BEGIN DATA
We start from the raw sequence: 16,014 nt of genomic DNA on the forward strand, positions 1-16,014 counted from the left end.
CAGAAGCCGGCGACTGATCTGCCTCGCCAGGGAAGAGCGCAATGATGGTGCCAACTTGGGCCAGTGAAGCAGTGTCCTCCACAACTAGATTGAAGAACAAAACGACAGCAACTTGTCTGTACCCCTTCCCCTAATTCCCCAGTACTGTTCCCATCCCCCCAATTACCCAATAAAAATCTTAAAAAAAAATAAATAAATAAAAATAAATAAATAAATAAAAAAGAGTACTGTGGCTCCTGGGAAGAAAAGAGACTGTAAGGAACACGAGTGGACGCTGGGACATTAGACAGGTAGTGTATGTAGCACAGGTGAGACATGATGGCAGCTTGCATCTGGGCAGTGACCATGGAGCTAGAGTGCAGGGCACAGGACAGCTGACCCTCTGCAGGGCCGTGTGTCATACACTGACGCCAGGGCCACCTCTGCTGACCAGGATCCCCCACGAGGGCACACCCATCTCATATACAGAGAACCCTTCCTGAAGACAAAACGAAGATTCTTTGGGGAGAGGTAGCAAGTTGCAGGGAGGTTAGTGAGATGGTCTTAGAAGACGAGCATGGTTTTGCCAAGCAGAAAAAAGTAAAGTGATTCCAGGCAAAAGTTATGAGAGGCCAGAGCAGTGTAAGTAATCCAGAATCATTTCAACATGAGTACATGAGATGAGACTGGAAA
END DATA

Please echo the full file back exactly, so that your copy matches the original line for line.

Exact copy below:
We start from the raw sequence: 16,014 nt of genomic DNA on the forward strand, positions 1-16,014 counted from the left end.
CAGAAGCCGGCGACTGATCTGCCTCGCCAGGGAAGAGCGCAATGATGGTGCCAACTTGGGCCAGTGAAGCAGTGTCCTCCACAACTAGATTGAAGAACAAAACGACAGCAACTTGTCTGTACCCCTTCCCCTAATTCCCCAGTACTGTTCCCATCCCCCCAATTACCCAATAAAAATCTTAAAAAAAAATAAATAAATAAAAATAAATAAATAAATAAAAAAGAGTACTGTGGCTCCTGGGAAGAAAAGAGACTGTAAGGAACACGAGTGGACGCTGGGACATTAGACAGGTAGTGTATGTAGCACAGGTGAGACATGATGGCAGCTTGCATCTGGGCAGTGACCATGGAGCTAGAGTGCAGGGCACAGGACAGCTGACCCTCTGCAGGGCCGTGTGTCATACACTGACGCCAGGGCCACCTCTGCTGACCAGGATCCCCCACGAGGGCACACCCATCTCATATACAGAGAACCCTTCCTGAAGACAAAACGAAGATTCTTTGGGGAGAGGTAGCAAGTTGCAGGGAGGTTAGTGAGATGGTCTTAGAAGACGAGCATGGTTTTGCCAAGCAGAAAAAAGTAAAGTGATTCCAGGCAAAAGTTATGAGAGGCCAGAGCAGTGTAAGTAATCCAGAATCATTTCAACATGAGTACATGAGATGAGACTGGAAA